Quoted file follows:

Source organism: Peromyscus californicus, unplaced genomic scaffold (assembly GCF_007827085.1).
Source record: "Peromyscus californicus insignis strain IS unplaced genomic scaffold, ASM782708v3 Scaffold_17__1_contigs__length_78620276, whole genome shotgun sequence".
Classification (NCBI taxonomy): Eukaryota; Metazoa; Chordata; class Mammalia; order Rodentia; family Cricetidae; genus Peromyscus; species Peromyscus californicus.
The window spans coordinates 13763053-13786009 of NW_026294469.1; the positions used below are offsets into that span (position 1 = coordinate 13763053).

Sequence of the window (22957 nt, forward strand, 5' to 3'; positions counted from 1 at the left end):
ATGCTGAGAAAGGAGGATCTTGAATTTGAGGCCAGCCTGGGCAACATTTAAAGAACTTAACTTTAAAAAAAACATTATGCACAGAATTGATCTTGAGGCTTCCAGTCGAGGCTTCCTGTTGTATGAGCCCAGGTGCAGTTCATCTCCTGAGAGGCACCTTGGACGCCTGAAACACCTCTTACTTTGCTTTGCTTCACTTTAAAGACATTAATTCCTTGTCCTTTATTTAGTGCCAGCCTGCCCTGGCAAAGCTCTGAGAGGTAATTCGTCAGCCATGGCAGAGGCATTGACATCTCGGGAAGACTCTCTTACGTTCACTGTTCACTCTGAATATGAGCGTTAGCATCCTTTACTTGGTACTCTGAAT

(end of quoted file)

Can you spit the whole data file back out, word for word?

Source organism: Peromyscus californicus, unplaced genomic scaffold (assembly GCF_007827085.1).
Source record: "Peromyscus californicus insignis strain IS unplaced genomic scaffold, ASM782708v3 Scaffold_17__1_contigs__length_78620276, whole genome shotgun sequence".
Classification (NCBI taxonomy): Eukaryota; Metazoa; Chordata; class Mammalia; order Rodentia; family Cricetidae; genus Peromyscus; species Peromyscus californicus.
The window spans coordinates 13763053-13786009 of NW_026294469.1; the positions used below are offsets into that span (position 1 = coordinate 13763053).

Sequence of the window (22957 nt, forward strand, 5' to 3'; positions counted from 1 at the left end):
ATGCTGAGAAAGGAGGATCTTGAATTTGAGGCCAGCCTGGGCAACATTTAAAGAACTTAACTTTAAAAAAAACATTATGCACAGAATTGATCTTGAGGCTTCCAGTCGAGGCTTCCTGTTGTATGAGCCCAGGTGCAGTTCATCTCCTGAGAGGCACCTTGGACGCCTGAAACACCTCTTACTTTGCTTTGCTTCACTTTAAAGACATTAATTCCTTGTCCTTTATTTAGTGCCAGCCTGCCCTGGCAAAGCTCTGAGAGGTAATTCGTCAGCCATGGCAGAGGCATTGACATCTCGGGAAGACTCTCTTACGTTCACTGTTCACTCTGAATATGAGCGTTAGCATCCTTTACTTGGTACTCTGAAT